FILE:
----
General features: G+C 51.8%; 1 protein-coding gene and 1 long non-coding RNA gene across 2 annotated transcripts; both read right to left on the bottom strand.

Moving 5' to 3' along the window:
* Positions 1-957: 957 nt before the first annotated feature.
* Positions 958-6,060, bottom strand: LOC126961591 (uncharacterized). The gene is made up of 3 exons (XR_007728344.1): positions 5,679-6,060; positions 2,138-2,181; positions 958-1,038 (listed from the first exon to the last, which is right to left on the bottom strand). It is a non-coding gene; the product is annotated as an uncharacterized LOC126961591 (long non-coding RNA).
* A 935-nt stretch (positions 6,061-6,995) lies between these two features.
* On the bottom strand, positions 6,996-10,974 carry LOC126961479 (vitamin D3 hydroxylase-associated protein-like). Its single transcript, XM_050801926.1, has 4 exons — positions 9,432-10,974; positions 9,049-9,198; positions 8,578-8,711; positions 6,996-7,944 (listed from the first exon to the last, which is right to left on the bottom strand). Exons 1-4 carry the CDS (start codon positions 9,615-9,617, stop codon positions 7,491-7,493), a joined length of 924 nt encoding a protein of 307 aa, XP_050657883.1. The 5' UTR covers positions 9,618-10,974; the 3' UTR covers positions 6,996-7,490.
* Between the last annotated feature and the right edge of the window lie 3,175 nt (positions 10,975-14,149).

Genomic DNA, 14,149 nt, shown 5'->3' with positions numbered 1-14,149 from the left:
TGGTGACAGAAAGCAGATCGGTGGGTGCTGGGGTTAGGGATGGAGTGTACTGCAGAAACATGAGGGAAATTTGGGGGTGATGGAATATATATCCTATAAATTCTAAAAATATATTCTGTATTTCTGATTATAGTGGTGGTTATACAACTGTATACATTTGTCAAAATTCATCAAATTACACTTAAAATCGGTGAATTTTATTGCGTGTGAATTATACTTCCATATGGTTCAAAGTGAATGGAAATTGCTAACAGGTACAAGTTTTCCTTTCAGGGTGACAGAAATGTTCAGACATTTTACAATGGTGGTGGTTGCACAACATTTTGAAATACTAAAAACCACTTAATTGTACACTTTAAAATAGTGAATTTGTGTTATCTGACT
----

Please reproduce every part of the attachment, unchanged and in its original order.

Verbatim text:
General features: G+C 51.8%; 1 protein-coding gene and 1 long non-coding RNA gene across 2 annotated transcripts; both read right to left on the bottom strand.

Moving 5' to 3' along the window:
* Positions 1-957: 957 nt before the first annotated feature.
* Positions 958-6,060, bottom strand: LOC126961591 (uncharacterized). The gene is made up of 3 exons (XR_007728344.1): positions 5,679-6,060; positions 2,138-2,181; positions 958-1,038 (listed from the first exon to the last, which is right to left on the bottom strand). It is a non-coding gene; the product is annotated as an uncharacterized LOC126961591 (long non-coding RNA).
* A 935-nt stretch (positions 6,061-6,995) lies between these two features.
* On the bottom strand, positions 6,996-10,974 carry LOC126961479 (vitamin D3 hydroxylase-associated protein-like). Its single transcript, XM_050801926.1, has 4 exons — positions 9,432-10,974; positions 9,049-9,198; positions 8,578-8,711; positions 6,996-7,944 (listed from the first exon to the last, which is right to left on the bottom strand). Exons 1-4 carry the CDS (start codon positions 9,615-9,617, stop codon positions 7,491-7,493), a joined length of 924 nt encoding a protein of 307 aa, XP_050657883.1. The 5' UTR covers positions 9,618-10,974; the 3' UTR covers positions 6,996-7,490.
* Between the last annotated feature and the right edge of the window lie 3,175 nt (positions 10,975-14,149).

Genomic DNA, 14,149 nt, shown 5'->3' with positions numbered 1-14,149 from the left:
TGGTGACAGAAAGCAGATCGGTGGGTGCTGGGGTTAGGGATGGAGTGTACTGCAGAAACATGAGGGAAATTTGGGGGTGATGGAATATATATCCTATAAATTCTAAAAATATATTCTGTATTTCTGATTATAGTGGTGGTTATACAACTGTATACATTTGTCAAAATTCATCAAATTACACTTAAAATCGGTGAATTTTATTGCGTGTGAATTATACTTCCATATGGTTCAAAGTGAATGGAAATTGCTAACAGGTACAAGTTTTCCTTTCAGGGTGACAGAAATGTTCAGACATTTTACAATGGTGGTGGTTGCACAACATTTTGAAATACTAAAAACCACTTAATTGTACACTTTAAAATAGTGAATTTGTGTTATCTGACT